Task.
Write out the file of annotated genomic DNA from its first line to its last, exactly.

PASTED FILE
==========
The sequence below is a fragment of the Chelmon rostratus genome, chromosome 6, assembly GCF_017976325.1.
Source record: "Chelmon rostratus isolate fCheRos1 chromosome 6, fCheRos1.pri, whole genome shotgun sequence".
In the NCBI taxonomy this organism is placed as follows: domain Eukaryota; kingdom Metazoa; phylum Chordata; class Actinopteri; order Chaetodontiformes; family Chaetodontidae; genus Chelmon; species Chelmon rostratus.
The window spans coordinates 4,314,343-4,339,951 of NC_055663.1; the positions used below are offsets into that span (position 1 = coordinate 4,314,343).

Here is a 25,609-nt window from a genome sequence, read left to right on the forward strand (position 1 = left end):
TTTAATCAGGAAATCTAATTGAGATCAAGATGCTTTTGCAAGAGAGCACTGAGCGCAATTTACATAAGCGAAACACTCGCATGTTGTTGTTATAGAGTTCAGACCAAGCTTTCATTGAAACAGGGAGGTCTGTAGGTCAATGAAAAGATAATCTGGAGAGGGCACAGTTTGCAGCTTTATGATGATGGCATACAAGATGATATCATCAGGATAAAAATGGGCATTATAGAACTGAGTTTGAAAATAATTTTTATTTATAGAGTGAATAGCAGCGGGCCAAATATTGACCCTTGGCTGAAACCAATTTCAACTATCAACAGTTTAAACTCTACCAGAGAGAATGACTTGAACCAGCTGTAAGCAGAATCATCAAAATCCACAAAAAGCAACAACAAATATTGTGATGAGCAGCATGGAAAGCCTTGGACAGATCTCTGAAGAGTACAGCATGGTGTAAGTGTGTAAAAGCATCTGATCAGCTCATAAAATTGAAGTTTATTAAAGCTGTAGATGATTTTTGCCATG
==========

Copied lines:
The sequence below is a fragment of the Chelmon rostratus genome, chromosome 6, assembly GCF_017976325.1.
Source record: "Chelmon rostratus isolate fCheRos1 chromosome 6, fCheRos1.pri, whole genome shotgun sequence".
In the NCBI taxonomy this organism is placed as follows: domain Eukaryota; kingdom Metazoa; phylum Chordata; class Actinopteri; order Chaetodontiformes; family Chaetodontidae; genus Chelmon; species Chelmon rostratus.
The window spans coordinates 4,314,343-4,339,951 of NC_055663.1; the positions used below are offsets into that span (position 1 = coordinate 4,314,343).

Here is a 25,609-nt window from a genome sequence, read left to right on the forward strand (position 1 = left end):
TTTAATCAGGAAATCTAATTGAGATCAAGATGCTTTTGCAAGAGAGCACTGAGCGCAATTTACATAAGCGAAACACTCGCATGTTGTTGTTATAGAGTTCAGACCAAGCTTTCATTGAAACAGGGAGGTCTGTAGGTCAATGAAAAGATAATCTGGAGAGGGCACAGTTTGCAGCTTTATGATGATGGCATACAAGATGATATCATCAGGATAAAAATGGGCATTATAGAACTGAGTTTGAAAATAATTTTTATTTATAGAGTGAATAGCAGCGGGCCAAATATTGACCCTTGGCTGAAACCAATTTCAACTATCAACAGTTTAAACTCTACCAGAGAGAATGACTTGAACCAGCTGTAAGCAGAATCATCAAAATCCACAAAAAGCAACAACAAATATTGTGATGAGCAGCATGGAAAGCCTTGGACAGATCTCTGAAGAGTACAGCATGGTGTAAGTGTGTAAAAGCATCTGATCAGCTCATAAAATTGAAGTTTATTAAAGCTGTAGATGATTTTTGCCATG